In honor of Friday's UN International Day of the Girl, the nonprofit Girls Who Code organized the #MarchForSisterhood on TikTok to encourage people to post photos and videos of themselves marching for causes they are passionate about. Thousands of young women around the world are expected to take part in this first all-digital "march" to spread awareness of gender inequality in the tech space.
"Girls are changemakers. They are going to lead us. They are going to save us. They are going to heal us," Girls Who Code founder and CEO Reshma Saujani told Cheddar. She said the all-digital strategy is an easy way to get as many people involved as possible.
The #MarchForSisterhood event, which was announced last month, garnered quite a bit of attention, with Girls Who Code reporting that nearly 250,000 posts included the tag and the videos were viewed more than 500 million times.
he issues touched by the event reach far beyond that and include everything from climate change to equal pay to workplace harassment, and Girls Who Code worked with Team Sisterhood, a team of 100 young women who work on a variety of issues in their own communities, to make it happen.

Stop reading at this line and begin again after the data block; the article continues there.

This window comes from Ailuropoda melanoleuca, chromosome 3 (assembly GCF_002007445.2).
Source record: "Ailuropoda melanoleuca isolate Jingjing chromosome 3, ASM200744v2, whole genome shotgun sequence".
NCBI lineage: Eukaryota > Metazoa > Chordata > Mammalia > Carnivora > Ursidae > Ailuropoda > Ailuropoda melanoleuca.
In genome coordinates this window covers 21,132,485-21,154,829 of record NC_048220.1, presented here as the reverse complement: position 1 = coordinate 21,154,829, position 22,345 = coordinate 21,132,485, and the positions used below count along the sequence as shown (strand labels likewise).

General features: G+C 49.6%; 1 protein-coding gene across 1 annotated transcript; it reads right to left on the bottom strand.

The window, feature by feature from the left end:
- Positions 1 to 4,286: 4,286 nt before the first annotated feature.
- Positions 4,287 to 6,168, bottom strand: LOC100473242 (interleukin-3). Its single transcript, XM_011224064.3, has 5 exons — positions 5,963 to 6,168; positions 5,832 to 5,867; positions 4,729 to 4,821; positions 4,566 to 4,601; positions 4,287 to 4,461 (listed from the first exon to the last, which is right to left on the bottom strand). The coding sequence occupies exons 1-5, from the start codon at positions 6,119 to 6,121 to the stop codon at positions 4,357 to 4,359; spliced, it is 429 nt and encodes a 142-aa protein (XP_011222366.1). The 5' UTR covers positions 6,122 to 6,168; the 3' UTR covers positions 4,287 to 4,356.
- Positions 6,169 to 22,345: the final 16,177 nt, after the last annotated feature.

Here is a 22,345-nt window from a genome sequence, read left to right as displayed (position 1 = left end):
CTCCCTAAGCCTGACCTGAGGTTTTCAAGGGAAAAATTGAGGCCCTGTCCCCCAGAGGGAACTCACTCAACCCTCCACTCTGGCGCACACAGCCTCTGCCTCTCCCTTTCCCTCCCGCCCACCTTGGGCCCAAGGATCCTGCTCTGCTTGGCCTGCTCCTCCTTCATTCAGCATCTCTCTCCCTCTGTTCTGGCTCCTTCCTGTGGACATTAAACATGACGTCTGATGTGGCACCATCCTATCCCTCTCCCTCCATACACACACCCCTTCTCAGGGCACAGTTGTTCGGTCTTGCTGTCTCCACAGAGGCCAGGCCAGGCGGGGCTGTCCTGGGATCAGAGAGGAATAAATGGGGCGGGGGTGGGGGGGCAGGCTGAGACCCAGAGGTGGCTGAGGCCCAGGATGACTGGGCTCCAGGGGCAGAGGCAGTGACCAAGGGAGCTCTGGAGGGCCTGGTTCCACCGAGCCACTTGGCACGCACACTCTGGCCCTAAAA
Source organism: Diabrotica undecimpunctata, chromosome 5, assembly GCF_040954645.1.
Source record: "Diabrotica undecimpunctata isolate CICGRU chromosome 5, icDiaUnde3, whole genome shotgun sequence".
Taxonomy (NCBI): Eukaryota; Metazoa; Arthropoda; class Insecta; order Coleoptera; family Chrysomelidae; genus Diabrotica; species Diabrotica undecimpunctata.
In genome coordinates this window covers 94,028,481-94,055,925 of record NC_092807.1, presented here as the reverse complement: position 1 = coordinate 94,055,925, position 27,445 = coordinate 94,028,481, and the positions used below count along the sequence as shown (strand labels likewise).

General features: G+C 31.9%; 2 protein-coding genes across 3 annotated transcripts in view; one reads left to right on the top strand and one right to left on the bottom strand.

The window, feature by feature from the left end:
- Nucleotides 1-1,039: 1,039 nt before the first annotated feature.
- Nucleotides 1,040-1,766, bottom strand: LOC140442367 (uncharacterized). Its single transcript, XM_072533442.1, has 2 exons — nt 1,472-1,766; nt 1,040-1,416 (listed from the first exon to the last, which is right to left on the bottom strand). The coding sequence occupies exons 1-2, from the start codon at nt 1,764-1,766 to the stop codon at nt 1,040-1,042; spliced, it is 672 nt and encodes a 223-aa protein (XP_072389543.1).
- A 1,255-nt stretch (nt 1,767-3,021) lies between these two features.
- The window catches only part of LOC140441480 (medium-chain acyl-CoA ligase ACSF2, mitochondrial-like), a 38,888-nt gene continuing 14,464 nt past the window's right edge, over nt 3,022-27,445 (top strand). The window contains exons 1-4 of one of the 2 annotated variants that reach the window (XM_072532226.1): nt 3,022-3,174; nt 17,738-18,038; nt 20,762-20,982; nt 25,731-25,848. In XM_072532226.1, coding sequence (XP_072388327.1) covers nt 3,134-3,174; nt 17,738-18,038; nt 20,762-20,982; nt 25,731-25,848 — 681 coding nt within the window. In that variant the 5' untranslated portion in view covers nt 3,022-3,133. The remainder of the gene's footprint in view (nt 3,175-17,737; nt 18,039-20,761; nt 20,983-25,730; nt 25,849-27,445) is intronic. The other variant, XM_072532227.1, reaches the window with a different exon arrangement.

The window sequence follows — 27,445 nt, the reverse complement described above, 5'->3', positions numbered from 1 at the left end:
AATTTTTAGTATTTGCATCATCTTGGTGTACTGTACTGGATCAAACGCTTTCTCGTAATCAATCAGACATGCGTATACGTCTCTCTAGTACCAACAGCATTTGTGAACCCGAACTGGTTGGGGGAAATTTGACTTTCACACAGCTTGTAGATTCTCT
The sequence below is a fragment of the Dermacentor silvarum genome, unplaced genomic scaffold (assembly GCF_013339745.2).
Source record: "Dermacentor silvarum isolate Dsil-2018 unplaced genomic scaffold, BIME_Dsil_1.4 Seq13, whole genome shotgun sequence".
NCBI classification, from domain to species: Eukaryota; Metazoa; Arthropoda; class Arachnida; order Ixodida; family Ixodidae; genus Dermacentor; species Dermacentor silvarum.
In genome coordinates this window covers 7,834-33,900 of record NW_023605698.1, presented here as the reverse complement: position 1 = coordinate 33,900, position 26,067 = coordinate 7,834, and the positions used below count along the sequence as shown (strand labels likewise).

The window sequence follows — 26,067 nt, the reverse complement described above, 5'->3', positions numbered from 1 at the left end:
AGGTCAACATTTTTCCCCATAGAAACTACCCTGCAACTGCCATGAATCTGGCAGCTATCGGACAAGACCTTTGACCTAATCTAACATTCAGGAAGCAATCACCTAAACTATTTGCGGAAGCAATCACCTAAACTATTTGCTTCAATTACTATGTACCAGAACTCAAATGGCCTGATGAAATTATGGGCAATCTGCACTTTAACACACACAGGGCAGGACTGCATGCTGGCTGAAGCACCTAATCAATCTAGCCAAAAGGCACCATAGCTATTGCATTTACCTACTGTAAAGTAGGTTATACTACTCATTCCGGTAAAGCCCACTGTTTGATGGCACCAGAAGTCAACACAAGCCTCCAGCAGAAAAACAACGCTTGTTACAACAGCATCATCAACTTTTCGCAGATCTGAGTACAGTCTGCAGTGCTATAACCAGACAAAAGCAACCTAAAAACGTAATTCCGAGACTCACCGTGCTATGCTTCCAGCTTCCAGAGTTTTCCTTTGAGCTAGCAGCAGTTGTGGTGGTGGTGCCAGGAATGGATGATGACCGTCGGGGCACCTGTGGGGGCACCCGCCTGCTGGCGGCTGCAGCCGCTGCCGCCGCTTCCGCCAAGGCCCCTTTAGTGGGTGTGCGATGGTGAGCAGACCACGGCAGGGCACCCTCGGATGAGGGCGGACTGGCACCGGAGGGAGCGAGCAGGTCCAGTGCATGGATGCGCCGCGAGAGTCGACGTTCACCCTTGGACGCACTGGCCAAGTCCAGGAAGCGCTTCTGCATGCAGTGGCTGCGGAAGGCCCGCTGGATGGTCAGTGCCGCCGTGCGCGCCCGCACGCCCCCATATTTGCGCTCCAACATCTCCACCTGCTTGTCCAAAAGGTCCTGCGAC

"We're in this time where our leaders are behaving like children, and our children are behaving like leaders," says Saujani.
It's also a chance for Girls Who Code to work towards its goal of closing the gender gap in the tech industry. The organization has taught 185,000 girls how to code so far.
"I think we can solve this problem by 2027," Saujani adds. "By 2027 we will have trained enough young women to code, that we will be able to cap half of the technology jobs by women if companies will hire them."